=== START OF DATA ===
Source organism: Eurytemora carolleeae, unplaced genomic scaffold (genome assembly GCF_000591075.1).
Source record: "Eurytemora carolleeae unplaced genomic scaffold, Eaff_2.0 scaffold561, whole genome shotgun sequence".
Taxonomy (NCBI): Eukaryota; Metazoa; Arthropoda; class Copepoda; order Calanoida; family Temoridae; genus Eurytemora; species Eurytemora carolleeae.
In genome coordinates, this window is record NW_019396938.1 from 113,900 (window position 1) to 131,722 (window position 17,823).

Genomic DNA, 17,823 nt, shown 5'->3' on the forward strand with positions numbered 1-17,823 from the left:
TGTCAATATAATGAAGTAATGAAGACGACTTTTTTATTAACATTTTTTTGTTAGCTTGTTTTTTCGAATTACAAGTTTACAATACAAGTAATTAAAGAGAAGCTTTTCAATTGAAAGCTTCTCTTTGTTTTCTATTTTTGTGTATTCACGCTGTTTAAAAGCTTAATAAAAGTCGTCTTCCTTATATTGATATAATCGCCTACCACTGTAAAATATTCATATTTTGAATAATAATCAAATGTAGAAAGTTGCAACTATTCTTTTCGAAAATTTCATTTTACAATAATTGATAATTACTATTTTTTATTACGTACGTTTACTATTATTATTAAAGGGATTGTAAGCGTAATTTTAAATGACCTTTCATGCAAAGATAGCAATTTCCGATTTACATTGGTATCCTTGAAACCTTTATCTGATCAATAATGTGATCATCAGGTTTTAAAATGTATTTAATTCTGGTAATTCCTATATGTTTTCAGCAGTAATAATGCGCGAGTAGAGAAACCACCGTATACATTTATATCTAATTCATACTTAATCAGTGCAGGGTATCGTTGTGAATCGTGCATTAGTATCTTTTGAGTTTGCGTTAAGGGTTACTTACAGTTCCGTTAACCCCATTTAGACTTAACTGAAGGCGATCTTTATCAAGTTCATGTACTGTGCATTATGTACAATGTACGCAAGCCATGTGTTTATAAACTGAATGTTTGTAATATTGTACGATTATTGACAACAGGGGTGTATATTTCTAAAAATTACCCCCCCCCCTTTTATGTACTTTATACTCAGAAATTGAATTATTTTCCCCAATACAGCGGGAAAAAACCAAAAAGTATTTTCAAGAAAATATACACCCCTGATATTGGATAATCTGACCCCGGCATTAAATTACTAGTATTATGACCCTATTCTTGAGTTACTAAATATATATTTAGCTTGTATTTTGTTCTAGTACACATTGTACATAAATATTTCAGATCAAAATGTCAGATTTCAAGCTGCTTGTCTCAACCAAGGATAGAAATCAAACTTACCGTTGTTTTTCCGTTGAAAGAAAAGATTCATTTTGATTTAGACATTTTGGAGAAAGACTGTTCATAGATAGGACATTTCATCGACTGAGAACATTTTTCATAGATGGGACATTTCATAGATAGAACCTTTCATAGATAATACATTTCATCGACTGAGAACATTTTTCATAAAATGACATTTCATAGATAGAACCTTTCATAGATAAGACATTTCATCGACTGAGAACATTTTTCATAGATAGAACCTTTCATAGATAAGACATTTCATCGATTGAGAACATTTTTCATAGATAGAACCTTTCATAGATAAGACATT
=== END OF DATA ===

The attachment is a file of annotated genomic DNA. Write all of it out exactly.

Source organism: Eurytemora carolleeae, unplaced genomic scaffold (genome assembly GCF_000591075.1).
Source record: "Eurytemora carolleeae unplaced genomic scaffold, Eaff_2.0 scaffold561, whole genome shotgun sequence".
Taxonomy (NCBI): Eukaryota; Metazoa; Arthropoda; class Copepoda; order Calanoida; family Temoridae; genus Eurytemora; species Eurytemora carolleeae.
In genome coordinates, this window is record NW_019396938.1 from 113,900 (window position 1) to 131,722 (window position 17,823).

Genomic DNA, 17,823 nt, shown 5'->3' on the forward strand with positions numbered 1-17,823 from the left:
TGTCAATATAATGAAGTAATGAAGACGACTTTTTTATTAACATTTTTTTGTTAGCTTGTTTTTTCGAATTACAAGTTTACAATACAAGTAATTAAAGAGAAGCTTTTCAATTGAAAGCTTCTCTTTGTTTTCTATTTTTGTGTATTCACGCTGTTTAAAAGCTTAATAAAAGTCGTCTTCCTTATATTGATATAATCGCCTACCACTGTAAAATATTCATATTTTGAATAATAATCAAATGTAGAAAGTTGCAACTATTCTTTTCGAAAATTTCATTTTACAATAATTGATAATTACTATTTTTTATTACGTACGTTTACTATTATTATTAAAGGGATTGTAAGCGTAATTTTAAATGACCTTTCATGCAAAGATAGCAATTTCCGATTTACATTGGTATCCTTGAAACCTTTATCTGATCAATAATGTGATCATCAGGTTTTAAAATGTATTTAATTCTGGTAATTCCTATATGTTTTCAGCAGTAATAATGCGCGAGTAGAGAAACCACCGTATACATTTATATCTAATTCATACTTAATCAGTGCAGGGTATCGTTGTGAATCGTGCATTAGTATCTTTTGAGTTTGCGTTAAGGGTTACTTACAGTTCCGTTAACCCCATTTAGACTTAACTGAAGGCGATCTTTATCAAGTTCATGTACTGTGCATTATGTACAATGTACGCAAGCCATGTGTTTATAAACTGAATGTTTGTAATATTGTACGATTATTGACAACAGGGGTGTATATTTCTAAAAATTACCCCCCCCCCTTTTATGTACTTTATACTCAGAAATTGAATTATTTTCCCCAATACAGCGGGAAAAAACCAAAAAGTATTTTCAAGAAAATATACACCCCTGATATTGGATAATCTGACCCCGGCATTAAATTACTAGTATTATGACCCTATTCTTGAGTTACTAAATATATATTTAGCTTGTATTTTGTTCTAGTACACATTGTACATAAATATTTCAGATCAAAATGTCAGATTTCAAGCTGCTTGTCTCAACCAAGGATAGAAATCAAACTTACCGTTGTTTTTCCGTTGAAAGAAAAGATTCATTTTGATTTAGACATTTTGGAGAAAGACTGTTCATAGATAGGACATTTCATCGACTGAGAACATTTTTCATAGATGGGACATTTCATAGATAGAACCTTTCATAGATAATACATTTCATCGACTGAGAACATTTTTCATAAAATGACATTTCATAGATAGAACCTTTCATAGATAAGACATTTCATCGACTGAGAACATTTTTCATAGATAGAACCTTTCATAGATAAGACATTTCATCGATTGAGAACATTTTTCATAGATAGAACCTTTCATAGATAAGACATT